The American Lung Association’s 'State of the Air' report for 2017 lists Denver as the 11th most ozone-polluted city in the country.

Now we know the pollution that we are creating down here is being pushed up the slope and contaminating our fresh mountain air.

The National Center for Atmospheric Research (NCAR) just released a new report commissioned as part of a major field project in the summer of 2014 led by Dr. Gabi Pfister and Dr. Frank Flocke: The Front Range Air Pollution and Photochemistry Experiment (FRAPPÉ) .

The research was conducted jointly by NCAR and NASA, taking detailed measurements from the ground and from aircraft.

In this new report, NCAR scientists have now concluded that automobile traffic, and local oil and gas operations are the two main sources of our ozone pollution.

The report says those two sources contribute, on average, 60 to 80 percent of the total local ozone production in the region.

NCAR says that all of northeast Colorado is out of compliance with the EPA ozone standard of 70 parts per billion, and that on some days, more than half of that pollution is produced right here on the Colorado Front Range.

The study also concludes that ozone is frequently pushed up into the foothills, and even remote mountain areas, including Rocky Mountain National Park. Scientists have found damage caused by ozone on the sensitive and unique vegetation in Rocky Mountain National Park.

The study shows that ozone pollution also spills over the Divide into the mountain valleys near Granby, but it does not track too far west. Steamboat Springs is often listed as one of the cleanest ozone cities in America by the American Lung Association.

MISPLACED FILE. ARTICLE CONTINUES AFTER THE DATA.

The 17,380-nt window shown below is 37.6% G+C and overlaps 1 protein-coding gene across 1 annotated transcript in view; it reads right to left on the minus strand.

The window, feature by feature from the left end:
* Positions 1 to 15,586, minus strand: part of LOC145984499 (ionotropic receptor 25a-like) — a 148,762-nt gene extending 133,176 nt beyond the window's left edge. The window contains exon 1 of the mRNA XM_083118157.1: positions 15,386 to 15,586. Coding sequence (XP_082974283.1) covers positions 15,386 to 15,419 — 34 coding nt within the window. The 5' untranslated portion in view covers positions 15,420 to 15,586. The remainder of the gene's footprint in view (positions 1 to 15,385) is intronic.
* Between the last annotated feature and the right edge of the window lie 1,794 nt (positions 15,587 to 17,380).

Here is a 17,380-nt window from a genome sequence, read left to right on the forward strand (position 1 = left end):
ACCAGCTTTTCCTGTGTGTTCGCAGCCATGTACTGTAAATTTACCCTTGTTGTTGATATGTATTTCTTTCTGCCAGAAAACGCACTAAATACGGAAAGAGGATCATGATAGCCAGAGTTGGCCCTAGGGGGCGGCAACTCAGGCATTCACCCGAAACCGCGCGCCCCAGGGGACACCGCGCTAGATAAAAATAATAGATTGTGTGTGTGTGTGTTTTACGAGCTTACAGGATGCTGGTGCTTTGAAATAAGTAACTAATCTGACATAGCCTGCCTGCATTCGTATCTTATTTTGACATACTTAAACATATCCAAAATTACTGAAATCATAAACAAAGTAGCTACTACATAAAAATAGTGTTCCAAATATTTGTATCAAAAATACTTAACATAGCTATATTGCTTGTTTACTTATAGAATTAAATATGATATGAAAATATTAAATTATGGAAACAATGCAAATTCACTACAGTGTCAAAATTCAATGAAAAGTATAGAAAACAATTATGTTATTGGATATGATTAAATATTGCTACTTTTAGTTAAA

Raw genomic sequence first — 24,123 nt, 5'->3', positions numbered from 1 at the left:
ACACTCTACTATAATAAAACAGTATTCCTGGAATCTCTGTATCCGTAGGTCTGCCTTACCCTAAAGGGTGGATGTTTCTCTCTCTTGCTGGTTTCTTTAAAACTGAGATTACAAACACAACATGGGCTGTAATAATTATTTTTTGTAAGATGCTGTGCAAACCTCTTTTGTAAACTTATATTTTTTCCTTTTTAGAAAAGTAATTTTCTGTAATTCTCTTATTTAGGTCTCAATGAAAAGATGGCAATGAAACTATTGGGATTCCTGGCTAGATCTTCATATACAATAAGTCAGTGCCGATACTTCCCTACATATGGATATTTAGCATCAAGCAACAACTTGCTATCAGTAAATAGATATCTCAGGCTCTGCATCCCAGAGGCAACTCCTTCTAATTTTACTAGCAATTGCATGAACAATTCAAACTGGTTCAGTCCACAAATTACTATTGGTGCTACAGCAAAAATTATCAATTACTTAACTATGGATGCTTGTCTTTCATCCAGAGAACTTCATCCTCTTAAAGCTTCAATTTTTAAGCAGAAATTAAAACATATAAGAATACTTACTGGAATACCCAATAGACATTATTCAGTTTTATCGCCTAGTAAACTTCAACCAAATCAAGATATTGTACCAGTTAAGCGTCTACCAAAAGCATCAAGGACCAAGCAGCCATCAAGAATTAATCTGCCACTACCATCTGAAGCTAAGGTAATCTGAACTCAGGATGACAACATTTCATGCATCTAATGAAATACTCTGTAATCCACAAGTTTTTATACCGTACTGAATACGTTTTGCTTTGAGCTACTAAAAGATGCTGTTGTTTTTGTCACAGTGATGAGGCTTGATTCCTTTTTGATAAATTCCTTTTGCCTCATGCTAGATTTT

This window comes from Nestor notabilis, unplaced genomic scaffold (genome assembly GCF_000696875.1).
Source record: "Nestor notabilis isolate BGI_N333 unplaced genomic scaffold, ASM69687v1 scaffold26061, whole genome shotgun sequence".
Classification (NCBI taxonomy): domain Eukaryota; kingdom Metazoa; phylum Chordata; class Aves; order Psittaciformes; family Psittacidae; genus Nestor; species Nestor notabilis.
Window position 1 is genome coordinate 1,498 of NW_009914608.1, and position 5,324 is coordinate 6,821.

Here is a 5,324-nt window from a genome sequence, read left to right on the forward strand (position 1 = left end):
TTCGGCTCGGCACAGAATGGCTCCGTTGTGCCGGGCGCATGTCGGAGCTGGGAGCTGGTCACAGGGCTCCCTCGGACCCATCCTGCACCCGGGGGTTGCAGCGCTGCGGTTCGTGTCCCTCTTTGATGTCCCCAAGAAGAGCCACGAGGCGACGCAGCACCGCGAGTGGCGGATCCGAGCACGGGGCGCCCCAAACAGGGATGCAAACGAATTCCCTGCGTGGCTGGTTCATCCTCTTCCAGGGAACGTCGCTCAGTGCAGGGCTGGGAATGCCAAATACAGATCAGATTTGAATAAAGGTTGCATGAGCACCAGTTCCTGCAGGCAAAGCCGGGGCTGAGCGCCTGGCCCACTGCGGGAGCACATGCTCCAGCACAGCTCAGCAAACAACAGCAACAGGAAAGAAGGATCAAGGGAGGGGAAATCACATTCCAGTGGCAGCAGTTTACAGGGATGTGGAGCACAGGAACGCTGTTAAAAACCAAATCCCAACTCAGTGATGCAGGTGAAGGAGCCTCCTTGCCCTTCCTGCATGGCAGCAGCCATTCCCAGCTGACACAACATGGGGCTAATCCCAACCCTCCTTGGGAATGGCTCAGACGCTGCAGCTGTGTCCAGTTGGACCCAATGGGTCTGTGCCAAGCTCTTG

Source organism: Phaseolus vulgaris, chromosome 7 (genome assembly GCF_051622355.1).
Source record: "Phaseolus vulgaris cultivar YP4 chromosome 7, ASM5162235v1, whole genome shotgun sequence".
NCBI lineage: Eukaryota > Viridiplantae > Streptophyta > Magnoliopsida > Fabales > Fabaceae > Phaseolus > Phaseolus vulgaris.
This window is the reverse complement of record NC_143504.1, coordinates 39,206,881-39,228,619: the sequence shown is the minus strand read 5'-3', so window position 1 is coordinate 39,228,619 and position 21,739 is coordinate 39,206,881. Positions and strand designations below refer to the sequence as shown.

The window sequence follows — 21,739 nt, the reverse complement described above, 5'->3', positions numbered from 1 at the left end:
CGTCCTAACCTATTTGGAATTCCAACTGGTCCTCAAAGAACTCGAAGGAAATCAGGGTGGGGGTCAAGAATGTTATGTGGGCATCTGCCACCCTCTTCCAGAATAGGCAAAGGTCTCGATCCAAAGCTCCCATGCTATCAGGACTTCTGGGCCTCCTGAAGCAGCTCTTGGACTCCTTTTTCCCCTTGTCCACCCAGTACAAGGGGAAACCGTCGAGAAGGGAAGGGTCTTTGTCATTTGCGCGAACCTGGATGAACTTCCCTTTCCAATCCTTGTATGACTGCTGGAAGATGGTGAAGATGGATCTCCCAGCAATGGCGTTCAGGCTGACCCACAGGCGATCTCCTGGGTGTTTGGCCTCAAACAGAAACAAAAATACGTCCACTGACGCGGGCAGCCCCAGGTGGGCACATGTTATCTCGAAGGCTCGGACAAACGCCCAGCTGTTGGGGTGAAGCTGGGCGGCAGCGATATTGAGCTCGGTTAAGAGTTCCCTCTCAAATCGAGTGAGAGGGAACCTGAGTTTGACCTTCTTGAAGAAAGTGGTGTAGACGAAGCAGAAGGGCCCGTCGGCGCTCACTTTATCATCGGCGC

NCAR says ground-level ozone is created when the sun bakes other pollutants, creating an invisible but harmful pollutant that can lead to increased asthma attacks and other respiratory ailments, producing symptoms that include coughing, trouble breathing, and chest pain. It also can be damaging to vegetation, including crops.

"And you can talk to a lot of people that have asthma or an other respiratory problem, and they are very aware of this. They have to go and check the air quality forecast daily. They are affected by this ozone pollution," said NCAR scientist Dr. Gabi Pfister, one of the lead scientists in this report.

Pfister also said she believes most people will be surprised to learn of the amount of ozone pollution in Colorado's precious mountains.

“But shouldn't it be incentive enough that we want to live in an area, that we breathe clean and healthy air? I mean I don’t want to go out on a bad pollution day and breathe the air because I know that it damages my health, it damages our ecosystems. Don’t we want to do it for ourselves, no matter if you go to the mountains or not?" said Pfister.

The Front Range of Colorado has to work harder than other cities to reduce ground-level ozone. We are susceptible to temperature inversions that pool our pollutants in large concentrations. Our location next to the mountains means that easterly winds trap pollutants in our area. And because of our elevation, we have less atmosphere up here to filter out the solar radiation that creates the ozone.